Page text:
Written by Marisa Garcia – Flightchic.com
It’s too easy to dismiss technology as hype when it’s difficult to understand but it’s all anyone is talking about. Gartner’s own view of blockchain’s progression in the hype cycle—sliding into the trough of disillusionment—is justification enough to approach blockchain with caution. But the usefulness of blockchain to air transport lies not on a curve, but at the point where the industry’s high volume transactions and complex logistics meet.
According to SITA’s 2018 Air Transport IT Insights report, only one in ten airlines have a major program for blockchain underway, but 59% now have pilot or research programs in place.
Most airlines participating in the survey expected blockchain to be used to manage passenger identification — 40% of airlines said this would be a major benefit. Other areas where airlines believe blockchain technology would be beneficial is managing Frequent Flyer programs (34%) and e-tickets (31%).
The role blockchain in the future
Speaking on the role blockchain might plain in the future of airline retail at IATA’s Airline Retailing Symposium (AIRS) in Rome, Xavier Lagarde, Group Head of Distribution Lufthansa Group acknowledged the hype around blockchain but said the volume of transactions involved in the travel sector justify a closer look—and not just as a sales tool.
“If you look at the fundamentals of blockchain—this secure database of dis-intermediated transactions there is a lot of potential,” he said. “There is a potential to apply blockchain in a B2C context and enhance the experience by enabling the buying side and the supply side to meet.
But there is also a lot of B2B potential in areas of our complex ecosystem. Take aircraft management and the hassle it is today to keep track of parts that an airline owns. When you re-sell an aircraft, one of the most difficult things is the parts documentation that you are able to shift with your aircraft.
If the whole industry was bringing that into blockchain, for instance, with security and tracking of historical transactions, there could be a tremendous realm of value generation and avoided opportunity costs. For instance, if you don’t know where the paper documentation of your oxygen masks is, you have to buy new oxygen masks in order to sell your aircraft.”
Still, airlines are trying blockchain-enabled distribution on for size.
Air Canada announced at the end of October that it would be the first North American airline to participate in Winding Tree’s public blockchain-based, decentralized open-source travel distribution platform currently under development. Other participating airlines include Air France, Air New Zealand and Lufthansa and hospitality participants include Nordic Choice Hotels and Citizen M.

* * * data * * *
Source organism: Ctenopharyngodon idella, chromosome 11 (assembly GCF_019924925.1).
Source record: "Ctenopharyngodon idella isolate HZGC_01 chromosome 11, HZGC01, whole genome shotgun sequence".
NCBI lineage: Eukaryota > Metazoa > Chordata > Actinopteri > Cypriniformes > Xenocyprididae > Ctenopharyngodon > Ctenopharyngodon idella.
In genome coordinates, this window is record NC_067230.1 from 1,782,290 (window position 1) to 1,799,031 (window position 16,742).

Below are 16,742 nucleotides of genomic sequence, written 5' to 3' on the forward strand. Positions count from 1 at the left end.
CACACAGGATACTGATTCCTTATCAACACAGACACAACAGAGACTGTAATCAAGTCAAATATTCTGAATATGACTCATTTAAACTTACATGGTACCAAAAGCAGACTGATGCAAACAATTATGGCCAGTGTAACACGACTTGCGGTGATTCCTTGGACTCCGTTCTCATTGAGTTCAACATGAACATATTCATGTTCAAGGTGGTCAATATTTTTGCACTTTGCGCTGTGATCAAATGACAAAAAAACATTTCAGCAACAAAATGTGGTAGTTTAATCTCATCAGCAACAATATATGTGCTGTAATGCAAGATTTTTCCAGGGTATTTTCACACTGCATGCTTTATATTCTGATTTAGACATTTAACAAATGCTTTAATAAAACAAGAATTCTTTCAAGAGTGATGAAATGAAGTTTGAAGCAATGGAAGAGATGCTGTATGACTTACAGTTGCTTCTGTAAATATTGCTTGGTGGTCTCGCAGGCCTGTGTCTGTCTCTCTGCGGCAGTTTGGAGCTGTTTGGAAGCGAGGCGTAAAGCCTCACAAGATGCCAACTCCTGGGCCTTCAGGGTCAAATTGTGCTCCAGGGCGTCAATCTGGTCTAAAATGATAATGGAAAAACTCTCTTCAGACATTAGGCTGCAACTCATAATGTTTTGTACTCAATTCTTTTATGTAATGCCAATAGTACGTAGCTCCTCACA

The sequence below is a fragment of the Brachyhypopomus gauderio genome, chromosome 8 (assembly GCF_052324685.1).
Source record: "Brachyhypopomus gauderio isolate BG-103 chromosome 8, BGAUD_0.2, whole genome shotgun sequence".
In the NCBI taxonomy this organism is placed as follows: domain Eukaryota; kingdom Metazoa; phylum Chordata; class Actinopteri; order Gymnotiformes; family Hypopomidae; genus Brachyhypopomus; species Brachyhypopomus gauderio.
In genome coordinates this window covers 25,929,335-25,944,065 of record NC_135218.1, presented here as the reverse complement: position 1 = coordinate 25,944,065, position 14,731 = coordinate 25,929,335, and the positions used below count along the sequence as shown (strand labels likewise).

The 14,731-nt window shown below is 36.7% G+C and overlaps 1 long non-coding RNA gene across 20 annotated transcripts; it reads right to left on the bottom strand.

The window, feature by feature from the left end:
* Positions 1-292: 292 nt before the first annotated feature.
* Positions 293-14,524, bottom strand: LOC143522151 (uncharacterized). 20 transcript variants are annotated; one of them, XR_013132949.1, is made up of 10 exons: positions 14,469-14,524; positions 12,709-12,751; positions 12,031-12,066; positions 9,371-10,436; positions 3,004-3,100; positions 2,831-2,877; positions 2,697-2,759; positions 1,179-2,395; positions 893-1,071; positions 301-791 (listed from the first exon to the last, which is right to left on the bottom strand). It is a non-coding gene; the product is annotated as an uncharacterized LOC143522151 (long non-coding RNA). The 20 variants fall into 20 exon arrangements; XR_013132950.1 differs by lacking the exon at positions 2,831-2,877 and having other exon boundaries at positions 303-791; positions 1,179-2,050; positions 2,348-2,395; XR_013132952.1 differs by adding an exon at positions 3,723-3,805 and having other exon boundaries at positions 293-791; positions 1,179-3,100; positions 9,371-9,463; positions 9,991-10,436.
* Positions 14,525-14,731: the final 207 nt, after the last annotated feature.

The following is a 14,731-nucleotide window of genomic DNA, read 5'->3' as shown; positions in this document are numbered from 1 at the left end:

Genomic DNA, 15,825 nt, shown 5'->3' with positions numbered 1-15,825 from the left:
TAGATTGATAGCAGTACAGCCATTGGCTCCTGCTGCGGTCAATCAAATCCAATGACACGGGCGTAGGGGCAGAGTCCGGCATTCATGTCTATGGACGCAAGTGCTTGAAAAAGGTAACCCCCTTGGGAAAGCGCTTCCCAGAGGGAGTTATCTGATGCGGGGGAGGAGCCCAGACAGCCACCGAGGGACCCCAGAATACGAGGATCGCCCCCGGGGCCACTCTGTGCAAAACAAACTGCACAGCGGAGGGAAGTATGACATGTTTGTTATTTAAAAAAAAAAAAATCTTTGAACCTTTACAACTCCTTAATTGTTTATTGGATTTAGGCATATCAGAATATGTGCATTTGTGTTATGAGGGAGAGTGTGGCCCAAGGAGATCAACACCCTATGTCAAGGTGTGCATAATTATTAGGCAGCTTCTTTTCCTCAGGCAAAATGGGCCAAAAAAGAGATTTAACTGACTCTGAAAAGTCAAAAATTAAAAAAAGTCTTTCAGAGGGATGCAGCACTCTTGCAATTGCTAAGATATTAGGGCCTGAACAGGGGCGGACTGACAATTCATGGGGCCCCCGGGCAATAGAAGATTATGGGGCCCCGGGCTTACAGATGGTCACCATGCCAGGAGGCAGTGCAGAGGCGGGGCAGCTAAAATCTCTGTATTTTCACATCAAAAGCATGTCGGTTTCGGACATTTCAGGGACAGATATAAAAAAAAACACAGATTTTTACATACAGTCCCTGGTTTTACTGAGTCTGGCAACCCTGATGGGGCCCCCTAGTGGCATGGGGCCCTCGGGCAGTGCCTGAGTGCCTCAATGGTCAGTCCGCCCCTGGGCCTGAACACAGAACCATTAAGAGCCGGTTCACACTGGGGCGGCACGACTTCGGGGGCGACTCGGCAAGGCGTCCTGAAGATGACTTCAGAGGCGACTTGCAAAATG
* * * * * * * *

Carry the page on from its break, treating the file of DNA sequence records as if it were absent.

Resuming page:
Keith Wallis, Director of Global Product Distribution for Air Canada, said: “As Canada’s largest airline, and a global leader in innovative airline distribution solutions, Air Canada recognizes the importance of leveraging this next generation technology.
We plan to integrate Air Canada’s Direct Connect API with Winding Tree’s public blockchain platform, giving blockchain-savvy users the ability to access our content directly from the source.”
“Air Canada is showing itself to be a real leader in innovation,” said Pedro Anderson, Founder and Chief Operating Officer of Winding Tree. “We are excited to have their valuable collaboration in creating the ideal developer experience and their ongoing feedback along the way as we build an open environment for travel distribution.”
Applications for airports
Airports are also looking at the potential applications to manage their own complex data sets and to harmonise data with their airline customers. SITA Lab conducted a blockchain proof-of-concept trial with British Airways, Heathrow, Geneva Airport and Miami International Airport, called FlightChain, to reconcile the “single version of the truth” for flight departure and arrival times.
Brussels Airport has launched a blockchain-based application which can track cargo transfers between ground handlers and freight forwarders.
According to SITA’s 2018 Air Transport IT Insights report, airports will keep experimenting; 34% of airports surveyed said they had have plans for blockchain R&D projects by 2021.
Airports believe that the main benefit from blockchain applications would be to streamline the passenger ID process, supporting a single token ID; 36% said this blockchain application would be a major benefit, and a further 53% said it would be at least of some benefit.
Blockchain as a panacea?
Speaking at AIRS, Campbell Wilson, SVP Sales and Marketing at Singapore Airlines was a bit more skeptical of blockchain as a panacea.
“The potential for blockchain is significant but it’s actually not something that can’t be achieved now, with existing systems,” he said.
“It’s just that those existing systems don’t talk to each other. Or, people have a vested interest for them not talk to each other. Blockchain will come, but I don’t think it will be truly revolutionary unless the rest of the ecosystem buys into it and uses it to its potential.”